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Ann Trop Paediatr. 1996 Jun;16(2):141-8.

The aetiology of learning disability in preschool children with special reference to preventability.

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Department of Psychiatry, University of Cape Town, South Africa.


The aims of the study were to determine the aetiology of moderate and severe learning disability in preschool children in Cape Town, to consider the causes by race and to assess the degree of preventability. All children under the age of 6 years who presented to the Developmental Assessment Clinics at the Red Cross Children's Hospital with a developmental quotient of less than 50 over a 1-year period were included. The Development Assessment Clinics form a regional multidisciplinary service for the evaluation of preschool children with development disabilities. Over the 12-month period, 232 children were identified, of whom 65% were Coloured, 32% African and the remaining 3% white. This roughly corresponds with teh breakdown of births by race in the region. Regarding the aetiology, in 45% the disability was prenatal in origin, in 17% perinatal, in 9% postnatal and in a quarter it was idiopathic. In the Coloured and white children, the cause in over a half arose prenatally and in 8.3% postnatally. In contrast, the cause in less than a third of the African cases arose in the prenatal period, but 36% resulted from perinatal complications. More of the African children had multiple disabilities and additional disabilities were more common in the perinatal and postnatal categories. Forty per cent of all cases were considered to be preventable, 16% with existing knowledge and current practice. There was no significant difference in preventability between the races.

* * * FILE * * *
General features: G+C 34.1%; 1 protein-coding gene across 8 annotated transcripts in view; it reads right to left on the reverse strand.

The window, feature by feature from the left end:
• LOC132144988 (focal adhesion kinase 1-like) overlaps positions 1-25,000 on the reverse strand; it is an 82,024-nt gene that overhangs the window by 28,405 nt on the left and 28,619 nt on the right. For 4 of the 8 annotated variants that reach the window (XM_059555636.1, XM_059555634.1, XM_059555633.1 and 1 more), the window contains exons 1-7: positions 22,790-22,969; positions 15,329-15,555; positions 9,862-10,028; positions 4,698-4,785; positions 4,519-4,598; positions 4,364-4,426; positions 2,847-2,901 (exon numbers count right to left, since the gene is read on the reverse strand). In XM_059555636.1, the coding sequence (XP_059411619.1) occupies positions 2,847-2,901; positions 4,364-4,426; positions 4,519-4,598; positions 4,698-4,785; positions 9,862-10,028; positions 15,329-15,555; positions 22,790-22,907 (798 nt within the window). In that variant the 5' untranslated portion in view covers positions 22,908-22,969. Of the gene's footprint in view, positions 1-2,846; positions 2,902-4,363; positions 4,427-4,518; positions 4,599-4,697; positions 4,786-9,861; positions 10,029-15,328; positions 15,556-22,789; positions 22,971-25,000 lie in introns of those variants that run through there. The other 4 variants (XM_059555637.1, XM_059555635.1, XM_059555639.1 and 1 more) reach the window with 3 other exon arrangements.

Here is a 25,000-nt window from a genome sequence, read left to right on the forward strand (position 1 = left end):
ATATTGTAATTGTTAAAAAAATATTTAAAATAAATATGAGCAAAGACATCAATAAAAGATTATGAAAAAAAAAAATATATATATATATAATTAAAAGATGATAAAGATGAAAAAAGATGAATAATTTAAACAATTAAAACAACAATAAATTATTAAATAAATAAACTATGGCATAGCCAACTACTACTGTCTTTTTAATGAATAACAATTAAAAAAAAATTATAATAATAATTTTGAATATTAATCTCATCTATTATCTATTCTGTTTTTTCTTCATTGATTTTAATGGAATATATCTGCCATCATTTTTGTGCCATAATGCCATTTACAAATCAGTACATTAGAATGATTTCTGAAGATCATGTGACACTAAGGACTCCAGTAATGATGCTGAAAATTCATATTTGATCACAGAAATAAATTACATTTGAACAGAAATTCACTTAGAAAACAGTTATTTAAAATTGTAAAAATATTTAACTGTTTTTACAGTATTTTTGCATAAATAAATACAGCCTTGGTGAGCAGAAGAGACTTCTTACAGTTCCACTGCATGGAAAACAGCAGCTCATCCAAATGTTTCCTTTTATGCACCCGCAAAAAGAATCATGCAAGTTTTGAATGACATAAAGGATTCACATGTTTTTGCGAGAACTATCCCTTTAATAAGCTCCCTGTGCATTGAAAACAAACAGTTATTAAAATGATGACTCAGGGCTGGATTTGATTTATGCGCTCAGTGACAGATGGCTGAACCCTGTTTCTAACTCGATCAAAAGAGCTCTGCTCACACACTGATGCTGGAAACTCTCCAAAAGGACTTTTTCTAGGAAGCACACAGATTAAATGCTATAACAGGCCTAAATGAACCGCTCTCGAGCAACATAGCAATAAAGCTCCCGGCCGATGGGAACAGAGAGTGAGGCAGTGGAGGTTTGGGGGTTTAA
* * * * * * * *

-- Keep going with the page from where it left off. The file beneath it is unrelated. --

[Indexed for MEDLINE]

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